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Dutch reject far-right extremism, re-elect caretaker PM

Supporters of the Dutch Liberal Party react after the first results in the Netherlands' general election in The Hague on Wednesday.


Dutch far-right leader Geert Wilders, who suffered spectacular losses in Wednesday's election after turning his guns on Brussels, precipitated his own defeat by collapsing the previous government.

Preliminary results early on Thursday morning gave caretaker Prime Minister Mark Rutte's centre-right Liberals a slender two-seat lead over the centre-left Labour Party, with over 80 per cent of votes counted.

The far-right anti-immigration Freedom Party of Mr. Wilders, who campaigned to leave the euro and the European Union, slumped and was set to lose about a third of its 24 seats.

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Mr. Wilders – the Netherlands' "best known politician outside the country," thanks to his hard-line anti-Muslim stance – appealed to local voters on a populist platform taking aim at the "bureaucrats in Brussels."

But Dutch voters handed pro-European parties a sweeping election victory, shunning the radical fringes and dispelling concerns that euroskeptics could gain sway in a core euro-zone country. The hard-left Socialists, who oppose austerity and euro zone bailouts, finished a distant third and gained no ground.

The Socialists and the Freedom Party had dominated early stages of the campaign, raising the prospect of a massive protest vote that might paralyze government and make Dutch support for further euro zone bailouts impossible.

The unexpectedly clear result removed a potential obstacle to efforts to stabilize Europe's single currency after Germany's constitutional court gave the green light for the euro zone's permanent bailout fund to go ahead.

However, the Netherlands is likely to remain an awkward, tough-talking member of the single currency area, strongly resisting transfers to euro zone debtors, even if the two main parties end up forming a coalition.

Mr. Wilders' Freedom Party's program ran on a double negative – it promised voters it would not pay "one more cent to Brussels" and curb immigration, particularly from Muslim and eastern European countries.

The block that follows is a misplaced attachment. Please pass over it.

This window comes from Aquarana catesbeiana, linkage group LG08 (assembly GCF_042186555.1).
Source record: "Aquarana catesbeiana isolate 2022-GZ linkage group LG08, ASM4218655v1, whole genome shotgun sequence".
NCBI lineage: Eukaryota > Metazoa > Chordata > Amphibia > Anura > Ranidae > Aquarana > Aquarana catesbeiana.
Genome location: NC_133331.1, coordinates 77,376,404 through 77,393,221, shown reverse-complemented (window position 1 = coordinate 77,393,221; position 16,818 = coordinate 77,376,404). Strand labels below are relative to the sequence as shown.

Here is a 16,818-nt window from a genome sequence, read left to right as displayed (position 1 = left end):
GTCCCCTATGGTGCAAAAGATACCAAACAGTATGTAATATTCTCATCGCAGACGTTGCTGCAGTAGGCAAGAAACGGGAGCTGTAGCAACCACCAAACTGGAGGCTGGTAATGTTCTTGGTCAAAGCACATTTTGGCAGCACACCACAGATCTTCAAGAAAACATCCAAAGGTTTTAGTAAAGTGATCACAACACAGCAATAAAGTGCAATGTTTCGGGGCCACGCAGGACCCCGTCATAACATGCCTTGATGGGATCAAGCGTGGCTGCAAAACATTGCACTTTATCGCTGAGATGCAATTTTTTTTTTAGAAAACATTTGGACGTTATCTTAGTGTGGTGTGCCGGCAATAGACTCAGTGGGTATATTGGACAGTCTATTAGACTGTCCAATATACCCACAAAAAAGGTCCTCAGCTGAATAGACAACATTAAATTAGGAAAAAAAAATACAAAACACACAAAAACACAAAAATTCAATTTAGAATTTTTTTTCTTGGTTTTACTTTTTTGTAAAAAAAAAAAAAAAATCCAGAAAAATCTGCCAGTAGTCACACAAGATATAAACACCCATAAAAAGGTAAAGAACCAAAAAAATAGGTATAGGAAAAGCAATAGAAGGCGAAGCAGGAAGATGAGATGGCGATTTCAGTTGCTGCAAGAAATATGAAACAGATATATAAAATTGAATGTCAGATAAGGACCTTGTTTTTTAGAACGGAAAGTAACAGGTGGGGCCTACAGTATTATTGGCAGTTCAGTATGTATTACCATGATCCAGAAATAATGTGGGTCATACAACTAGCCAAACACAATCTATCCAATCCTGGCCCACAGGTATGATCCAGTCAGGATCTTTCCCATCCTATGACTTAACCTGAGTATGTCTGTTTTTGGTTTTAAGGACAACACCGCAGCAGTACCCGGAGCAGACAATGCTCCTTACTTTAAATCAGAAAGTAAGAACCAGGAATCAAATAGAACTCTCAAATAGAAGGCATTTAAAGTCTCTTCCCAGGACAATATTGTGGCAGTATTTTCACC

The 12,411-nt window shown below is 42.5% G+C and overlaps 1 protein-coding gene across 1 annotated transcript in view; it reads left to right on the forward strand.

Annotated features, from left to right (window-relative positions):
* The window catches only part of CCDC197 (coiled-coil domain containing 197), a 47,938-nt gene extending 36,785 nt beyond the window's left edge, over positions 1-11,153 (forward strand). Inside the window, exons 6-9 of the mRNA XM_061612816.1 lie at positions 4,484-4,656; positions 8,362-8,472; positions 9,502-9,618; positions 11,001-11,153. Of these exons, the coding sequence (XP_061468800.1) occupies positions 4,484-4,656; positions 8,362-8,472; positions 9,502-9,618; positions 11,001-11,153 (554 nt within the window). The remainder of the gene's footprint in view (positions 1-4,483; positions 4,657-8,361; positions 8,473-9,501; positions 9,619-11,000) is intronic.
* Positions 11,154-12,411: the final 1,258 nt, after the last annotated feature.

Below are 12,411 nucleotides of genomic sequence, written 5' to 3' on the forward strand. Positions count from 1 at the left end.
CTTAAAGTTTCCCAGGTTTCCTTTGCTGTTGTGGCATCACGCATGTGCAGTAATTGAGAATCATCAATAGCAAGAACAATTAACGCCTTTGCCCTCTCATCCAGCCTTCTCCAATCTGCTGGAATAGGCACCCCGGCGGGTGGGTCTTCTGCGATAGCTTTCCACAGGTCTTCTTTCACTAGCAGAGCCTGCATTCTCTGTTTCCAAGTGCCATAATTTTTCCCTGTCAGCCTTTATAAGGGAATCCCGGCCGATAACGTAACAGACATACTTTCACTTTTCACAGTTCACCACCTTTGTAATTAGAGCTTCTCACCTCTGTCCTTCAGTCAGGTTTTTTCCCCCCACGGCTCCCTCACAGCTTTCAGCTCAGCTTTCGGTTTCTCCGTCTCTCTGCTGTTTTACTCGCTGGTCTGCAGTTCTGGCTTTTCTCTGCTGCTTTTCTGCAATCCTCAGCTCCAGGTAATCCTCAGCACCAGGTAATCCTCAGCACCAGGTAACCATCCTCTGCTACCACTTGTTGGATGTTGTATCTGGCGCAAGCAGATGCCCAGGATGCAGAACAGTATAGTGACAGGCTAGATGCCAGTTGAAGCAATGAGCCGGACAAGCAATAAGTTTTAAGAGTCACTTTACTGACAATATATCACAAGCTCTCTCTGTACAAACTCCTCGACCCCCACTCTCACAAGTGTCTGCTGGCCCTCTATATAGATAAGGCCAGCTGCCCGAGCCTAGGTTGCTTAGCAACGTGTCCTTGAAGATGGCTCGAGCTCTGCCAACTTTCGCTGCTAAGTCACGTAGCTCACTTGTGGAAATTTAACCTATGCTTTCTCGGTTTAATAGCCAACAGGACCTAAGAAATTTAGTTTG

Reviled and adored alike for his anti-Islamic rhetoric, the 49-year-old firebrand nevertheless made deep cracks in a long tradition of Dutch consensus politics.

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"We dare to talk about sensitive subjects like Islamisation and we use plain and simple words that the voter can understand," is how Mr. Wilders, creator of the 2008 anti-Islam film Fitna, explains his election program.

His 17-minute commentary, featuring shocking imagery of attacks in New York in 2001 and Madrid in 2004 combined with quotes from the Koran, has drawn outrage in several Muslim countries.

Last year, he was acquitted on hate speech charges by a Dutch court, accused of spreading racial animosity and discrimination against Muslims.

Nicknamed "Mozart" for his platinum-dyed mop of hair, Mr. Wilders describes his far-right label as "nonsense" but displays no hesitation in branding the Koran a "fascist" book.

"My supporters say: 'At last there is someone who dares to say what millions of people think.' That is what I do," Mr. Wilders has told AFP.

He has been living under 24-hour protection for the past eight years due to death threats and is now regarded as the best protected man in the country.

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Mr. Wilders started his political career in the Dutch liberal VVD party which he quit after 14 years in 2004, partly over its support at the time for Turkey's EU membership bid.

Having started off as a policy adviser and speech writer for the VVD, Mr. Wilders was elected a municipal councillor in 1997 and a lawmaker the following year, becoming an independent member of parliament when leaving the party in 2004.

He created the Freedom Party for parliamentary elections in 2006, campaigning to "limit the growth of Muslim numbers" in the Netherlands, and taking nine out of 150 seats. This number jumped to 24 after the 2010 elections.

But Mr. Wilders lost some of his shine after walking out of talks with Mr. Rutte's governing coalition, which Mr. Wilders's party had until April backed at arms' length, giving it a slender majority.

The move led to the collapse of Mr. Rutte's coalition with the Christian Democrats, which in turn led to Wednesday's election.

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